International trading of emissions reductions could greatly increase global climate ambition

The Arc de Triomphe following the signing of the Paris Agreement. Each party set a Nationally Determined Contribution for emissions reductions.

This post was authored by Gabriela Leslie, Pedro Piris-Cabezas and Ruben Lubowski

Carbon pricing is steadily growing worldwide and increasingly recognized as a way to achieve emissions reductions at lower cost than with standard regulations. A recent economic analysis from Environmental Defense Fund found that these cost savings from international trading of emissions could translate into direct gains for the atmosphere – and could produce nearly double the climate ambition at the same overall cost as countries’ complying with their Paris Agreement targets without international markets.

The cost savings from international emissions trading could produce nearly double the climate ambition at the same overall cost as complying with Paris Agreement targets without international markets.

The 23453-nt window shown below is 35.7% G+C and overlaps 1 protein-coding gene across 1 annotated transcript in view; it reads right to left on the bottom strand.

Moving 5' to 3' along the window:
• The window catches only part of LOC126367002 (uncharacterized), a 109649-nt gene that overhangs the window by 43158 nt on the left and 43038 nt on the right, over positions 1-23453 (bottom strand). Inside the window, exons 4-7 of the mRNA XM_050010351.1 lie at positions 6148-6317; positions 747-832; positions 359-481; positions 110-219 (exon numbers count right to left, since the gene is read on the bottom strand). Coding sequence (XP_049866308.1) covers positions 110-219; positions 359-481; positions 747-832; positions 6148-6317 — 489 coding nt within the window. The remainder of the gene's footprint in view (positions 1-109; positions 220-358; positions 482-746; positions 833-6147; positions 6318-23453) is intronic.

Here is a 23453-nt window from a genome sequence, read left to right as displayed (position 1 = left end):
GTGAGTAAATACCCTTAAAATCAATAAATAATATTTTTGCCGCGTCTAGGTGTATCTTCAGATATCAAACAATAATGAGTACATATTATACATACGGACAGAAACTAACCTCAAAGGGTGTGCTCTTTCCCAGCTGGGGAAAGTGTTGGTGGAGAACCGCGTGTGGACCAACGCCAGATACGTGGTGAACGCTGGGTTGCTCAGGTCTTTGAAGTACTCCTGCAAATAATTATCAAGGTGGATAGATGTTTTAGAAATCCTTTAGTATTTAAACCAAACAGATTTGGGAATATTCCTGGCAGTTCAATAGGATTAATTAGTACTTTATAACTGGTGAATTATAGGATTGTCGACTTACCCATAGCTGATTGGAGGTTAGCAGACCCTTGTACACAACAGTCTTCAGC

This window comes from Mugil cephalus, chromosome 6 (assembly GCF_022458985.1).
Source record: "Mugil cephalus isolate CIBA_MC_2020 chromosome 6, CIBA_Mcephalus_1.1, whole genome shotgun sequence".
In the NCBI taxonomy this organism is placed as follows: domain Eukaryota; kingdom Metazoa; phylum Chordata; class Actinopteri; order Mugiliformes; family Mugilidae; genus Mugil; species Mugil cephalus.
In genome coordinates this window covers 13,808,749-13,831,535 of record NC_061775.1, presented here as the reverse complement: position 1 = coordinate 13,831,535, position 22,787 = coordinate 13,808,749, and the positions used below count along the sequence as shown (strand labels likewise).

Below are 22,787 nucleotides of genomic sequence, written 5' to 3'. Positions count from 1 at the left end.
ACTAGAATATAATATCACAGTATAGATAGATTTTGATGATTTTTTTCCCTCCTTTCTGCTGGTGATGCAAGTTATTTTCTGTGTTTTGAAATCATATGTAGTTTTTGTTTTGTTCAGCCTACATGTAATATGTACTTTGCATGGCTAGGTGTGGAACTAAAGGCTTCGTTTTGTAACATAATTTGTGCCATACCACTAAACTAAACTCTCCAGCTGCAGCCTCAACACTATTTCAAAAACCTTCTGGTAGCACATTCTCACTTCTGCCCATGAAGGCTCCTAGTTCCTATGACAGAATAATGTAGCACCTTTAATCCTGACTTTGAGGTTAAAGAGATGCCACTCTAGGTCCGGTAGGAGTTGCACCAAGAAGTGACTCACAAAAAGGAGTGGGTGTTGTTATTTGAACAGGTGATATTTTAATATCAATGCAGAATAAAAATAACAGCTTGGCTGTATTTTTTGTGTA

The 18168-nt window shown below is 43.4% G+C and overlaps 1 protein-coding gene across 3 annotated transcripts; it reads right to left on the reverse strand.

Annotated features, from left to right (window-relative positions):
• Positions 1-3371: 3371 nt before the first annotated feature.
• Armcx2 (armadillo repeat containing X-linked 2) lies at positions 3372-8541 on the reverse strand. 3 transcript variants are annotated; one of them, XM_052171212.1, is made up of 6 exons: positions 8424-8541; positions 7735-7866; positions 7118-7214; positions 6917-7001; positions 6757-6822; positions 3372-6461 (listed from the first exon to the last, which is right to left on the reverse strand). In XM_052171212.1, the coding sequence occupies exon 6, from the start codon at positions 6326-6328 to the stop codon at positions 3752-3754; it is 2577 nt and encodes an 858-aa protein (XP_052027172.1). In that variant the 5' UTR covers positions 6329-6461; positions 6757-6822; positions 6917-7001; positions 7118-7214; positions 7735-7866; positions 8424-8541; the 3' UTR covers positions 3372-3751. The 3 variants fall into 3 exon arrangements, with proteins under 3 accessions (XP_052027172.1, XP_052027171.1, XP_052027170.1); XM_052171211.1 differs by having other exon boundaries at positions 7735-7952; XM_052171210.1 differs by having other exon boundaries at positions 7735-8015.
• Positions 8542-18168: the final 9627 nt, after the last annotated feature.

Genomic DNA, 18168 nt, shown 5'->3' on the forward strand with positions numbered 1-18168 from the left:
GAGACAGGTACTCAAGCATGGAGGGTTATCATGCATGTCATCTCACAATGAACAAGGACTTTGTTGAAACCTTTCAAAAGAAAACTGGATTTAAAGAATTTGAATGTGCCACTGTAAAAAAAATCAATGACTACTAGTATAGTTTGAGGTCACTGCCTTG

Global emissions trading reduces the cost of meeting NDCs
For this analysis, we first took a look at the overall level of emissions reductions the world would achieve if every nation successfully met the goals established in their nationally determined contributions (NDCs) under the Paris Agreement relative to business as usual. We then considered different scenarios with and without the ability to reallocate where reductions occur across countries and sectors through international trading.

The results indicated that global emissions trading could reduce the total mitigation cost of meeting current Paris pledges by 59 percent to 79 percent. This translates to about $300 to $400 billion in current value terms over 2020-2035, with the high end of the range assuming that Reductions in Emissions from Deforestation and Forest Degradation (REDD+), over and beyond what is needed to meet NDCs, are included in markets.

What’s more, if these cost savings were re-invested into greater emissions reductions, the model estimates that cumulative emissions reductions over the period 2020-2035 would nearly double the emissions reductions that would be achieved using only current policies – from 77 GTCO2e in the non-trading base case to 147 GTCO2e in a scenario with full global emissions trading, a 91% increase. (See Figure 1)